Tailgate Grilling Safety Tips

Safe Grilling Techniques They don’t call you “the Grill Sargeant” for nothing. You know your way around the grill like MacGyver knows how to make a tank using a stick of chewing gum and barbed wire. BTU’s are what you dream about and grilling while tailgating is your happy place. But, do you know how to do it safely? No, this is not some OSHA sponsored mouth piece designed to take the fun out of your tailgate party. This is a guide on how to avoid food borne illnesses while tailgating. Food poisoning is no laughing matter and you definitely do not want to spend game time in the port-o-potty because you failed to follow these simple rules.

The first rule of thumb is to know that bacteria will begin to multiply between 40°F and 140°F. That means you need to keep perishable items hot or cold right up to the moment of cooking or serving. That means you need to get a cooler that can keep items at or below 40°F for the duration of your tailgate party. Another way to avoid food from spoiling is to plan tailgating meals with less perishable items like lunch meats. Another good idea is to have two separate coolers, one for food and the other for beverages. You would assume the beverage cooler will be opened more often than your food cooler. Separating drinks from food will help the food stay colder.

…If you pre-cook meats, your chances of spending the next few days on the toilet are just as good as if you drank a gallon of Mexican water…

No one likes to waste food, so you should estimate how much food you will need to feed everyone in your tailgate party. Bring along clean and empty Tupperware containers or Ziploc bags for any leftovers. Make sure that once they are packed up and zipped up they go straight into your cooler to stay cold while you attend the game. Also, cooking your meats should be done all at the same time. This means you should not pre-cook your meats at home and then finish them off on your grill while tailgating to save time. If you do that, your chances of spending the next few days on the toilet are just as good as if you drank a gallon of Mexican water.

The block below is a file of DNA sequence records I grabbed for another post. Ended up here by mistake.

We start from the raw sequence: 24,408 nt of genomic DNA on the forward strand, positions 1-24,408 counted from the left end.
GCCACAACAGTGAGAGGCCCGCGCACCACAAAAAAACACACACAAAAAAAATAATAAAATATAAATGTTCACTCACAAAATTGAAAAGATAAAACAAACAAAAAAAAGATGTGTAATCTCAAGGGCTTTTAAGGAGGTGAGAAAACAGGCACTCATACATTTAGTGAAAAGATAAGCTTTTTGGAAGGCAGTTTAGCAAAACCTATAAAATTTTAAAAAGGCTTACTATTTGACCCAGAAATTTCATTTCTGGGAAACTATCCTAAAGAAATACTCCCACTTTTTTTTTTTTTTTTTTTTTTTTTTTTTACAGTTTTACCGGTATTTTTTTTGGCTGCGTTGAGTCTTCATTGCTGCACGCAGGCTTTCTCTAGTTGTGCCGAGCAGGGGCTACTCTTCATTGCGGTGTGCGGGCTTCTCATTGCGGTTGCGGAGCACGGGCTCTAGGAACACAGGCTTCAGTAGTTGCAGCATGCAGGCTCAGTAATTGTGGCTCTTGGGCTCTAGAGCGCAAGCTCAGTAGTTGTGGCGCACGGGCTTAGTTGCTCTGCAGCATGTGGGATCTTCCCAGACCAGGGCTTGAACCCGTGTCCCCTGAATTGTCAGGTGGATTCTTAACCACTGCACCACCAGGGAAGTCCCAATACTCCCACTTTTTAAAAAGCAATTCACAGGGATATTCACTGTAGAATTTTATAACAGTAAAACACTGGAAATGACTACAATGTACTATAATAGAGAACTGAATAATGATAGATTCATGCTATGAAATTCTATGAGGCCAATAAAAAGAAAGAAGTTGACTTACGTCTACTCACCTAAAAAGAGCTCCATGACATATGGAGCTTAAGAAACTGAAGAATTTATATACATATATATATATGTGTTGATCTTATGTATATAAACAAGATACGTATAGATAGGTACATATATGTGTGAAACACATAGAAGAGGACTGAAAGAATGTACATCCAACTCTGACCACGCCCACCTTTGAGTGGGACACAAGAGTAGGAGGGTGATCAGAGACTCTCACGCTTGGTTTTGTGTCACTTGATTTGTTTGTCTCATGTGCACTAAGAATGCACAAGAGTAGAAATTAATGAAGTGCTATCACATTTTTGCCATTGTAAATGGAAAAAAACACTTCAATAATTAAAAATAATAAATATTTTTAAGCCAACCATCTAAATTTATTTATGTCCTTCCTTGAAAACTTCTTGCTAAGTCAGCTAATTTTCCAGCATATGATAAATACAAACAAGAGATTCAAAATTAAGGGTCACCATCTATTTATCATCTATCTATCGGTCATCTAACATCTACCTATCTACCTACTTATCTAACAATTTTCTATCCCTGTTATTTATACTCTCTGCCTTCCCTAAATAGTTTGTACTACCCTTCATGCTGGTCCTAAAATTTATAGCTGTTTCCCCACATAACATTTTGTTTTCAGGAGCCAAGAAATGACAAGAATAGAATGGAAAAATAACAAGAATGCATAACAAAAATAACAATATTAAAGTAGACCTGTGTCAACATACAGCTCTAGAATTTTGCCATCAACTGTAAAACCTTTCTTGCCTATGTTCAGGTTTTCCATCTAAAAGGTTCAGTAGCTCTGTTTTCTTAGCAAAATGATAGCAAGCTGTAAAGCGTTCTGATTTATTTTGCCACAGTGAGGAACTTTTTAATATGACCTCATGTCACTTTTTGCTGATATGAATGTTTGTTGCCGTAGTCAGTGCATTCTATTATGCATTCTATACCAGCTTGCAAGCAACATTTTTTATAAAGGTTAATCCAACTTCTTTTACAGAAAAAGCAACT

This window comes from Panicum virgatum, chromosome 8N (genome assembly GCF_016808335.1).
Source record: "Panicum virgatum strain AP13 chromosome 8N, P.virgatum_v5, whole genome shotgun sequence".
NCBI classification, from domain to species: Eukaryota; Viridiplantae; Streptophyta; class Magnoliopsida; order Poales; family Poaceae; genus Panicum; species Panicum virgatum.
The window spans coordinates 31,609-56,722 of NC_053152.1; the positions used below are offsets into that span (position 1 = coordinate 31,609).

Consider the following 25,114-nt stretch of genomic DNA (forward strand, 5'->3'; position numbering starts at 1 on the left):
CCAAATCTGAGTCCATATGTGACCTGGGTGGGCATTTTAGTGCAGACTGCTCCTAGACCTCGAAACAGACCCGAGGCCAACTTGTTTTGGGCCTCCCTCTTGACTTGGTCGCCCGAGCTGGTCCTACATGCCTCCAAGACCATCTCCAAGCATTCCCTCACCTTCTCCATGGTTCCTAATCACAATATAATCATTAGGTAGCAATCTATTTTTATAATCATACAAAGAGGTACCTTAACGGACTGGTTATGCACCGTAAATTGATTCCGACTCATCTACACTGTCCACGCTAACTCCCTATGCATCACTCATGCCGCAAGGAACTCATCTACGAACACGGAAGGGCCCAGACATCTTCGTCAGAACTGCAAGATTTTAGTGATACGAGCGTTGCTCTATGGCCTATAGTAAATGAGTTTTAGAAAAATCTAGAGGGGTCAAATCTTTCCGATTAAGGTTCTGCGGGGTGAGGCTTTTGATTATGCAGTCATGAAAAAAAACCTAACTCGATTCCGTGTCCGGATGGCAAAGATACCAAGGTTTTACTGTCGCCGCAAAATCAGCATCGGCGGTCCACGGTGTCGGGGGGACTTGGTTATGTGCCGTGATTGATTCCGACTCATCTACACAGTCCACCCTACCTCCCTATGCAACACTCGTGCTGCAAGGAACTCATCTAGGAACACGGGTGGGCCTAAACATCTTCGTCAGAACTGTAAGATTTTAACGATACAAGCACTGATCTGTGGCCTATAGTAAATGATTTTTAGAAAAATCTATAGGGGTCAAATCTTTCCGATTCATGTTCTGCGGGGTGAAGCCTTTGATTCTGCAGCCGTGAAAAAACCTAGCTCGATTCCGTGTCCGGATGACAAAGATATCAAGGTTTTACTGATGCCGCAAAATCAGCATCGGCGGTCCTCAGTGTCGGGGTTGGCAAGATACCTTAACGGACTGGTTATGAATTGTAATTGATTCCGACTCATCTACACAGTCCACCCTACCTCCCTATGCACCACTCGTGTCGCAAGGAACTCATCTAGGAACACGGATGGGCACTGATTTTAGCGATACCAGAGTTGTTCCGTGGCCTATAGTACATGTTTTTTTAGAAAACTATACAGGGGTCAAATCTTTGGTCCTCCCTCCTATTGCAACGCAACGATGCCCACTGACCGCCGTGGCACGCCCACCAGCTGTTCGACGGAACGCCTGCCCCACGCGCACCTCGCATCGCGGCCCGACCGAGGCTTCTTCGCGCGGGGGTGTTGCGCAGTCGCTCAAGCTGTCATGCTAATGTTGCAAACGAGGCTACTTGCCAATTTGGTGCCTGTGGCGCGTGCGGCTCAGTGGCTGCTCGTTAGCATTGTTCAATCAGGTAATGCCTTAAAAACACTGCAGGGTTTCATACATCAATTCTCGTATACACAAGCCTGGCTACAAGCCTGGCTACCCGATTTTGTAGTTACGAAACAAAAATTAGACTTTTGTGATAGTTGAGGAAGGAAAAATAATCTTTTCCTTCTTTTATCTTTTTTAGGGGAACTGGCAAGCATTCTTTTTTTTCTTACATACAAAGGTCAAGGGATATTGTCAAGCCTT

The location of your cooler will also combat food borne illnesses. When driving to the game or concert, place the cooler in the back seat of your car rather than the hot trunk area. Also, once you arrive at your tailgating spot, place the cooler in a shady spot and replenish your ice often. If you are planning on picking up some food on your way to the game, make sure you eat it within two hours of purchase. Letting it sit for longer than that and you are taking a risk.

When firing up the grill, make sure it is 500°F or hotter. (We discussed this in our 10 Rules of Grilling article last month.) Make sure all your surfaces, grilling utensils and hands are clean before cooking. A hand sanitizer or that germ gel is great for tailgating because you hardly seen a sink with clean running water in the tailgating areas.

When ready to grill, take out only the amount of meat you think you will need at that time. Taking the entire package of chicken out and only cooking half of it will allow the other half to warm up and potentially become ruined. Also, after your meat is cooked properly, always transfer it to a clean plate. It’s a big time no-no to place meat back on the same plate where it had been sitting prior to hitting the grill.

The USDA recommends fully cooking meats to ensure bacteria is destroyed. To be sure bacteria is destroyed, hamburgers and ribs should be cooked to 160° F or until the center is no longer pink and juices are clear. Cook ground poultry to 165° F and poultry parts to 180° F. A portable meat thermometer is always good to have and is handy to tell if your meat is properly cooked. Lastly, never reuse marinades that have come in contact with raw meat, chicken or fish. Don’t put your cooked food back into an unwashed container or the dish that contained the original marinade.

Sure there are a lot of Do’s and Don’ts in here and we really do not mean to be a buzz kill on your tailgating fun. Just take some precautions when it comes to food safety at your next tailgate party and you should be just fine. After all, following these tips now can save you some serious pain and discomfort later.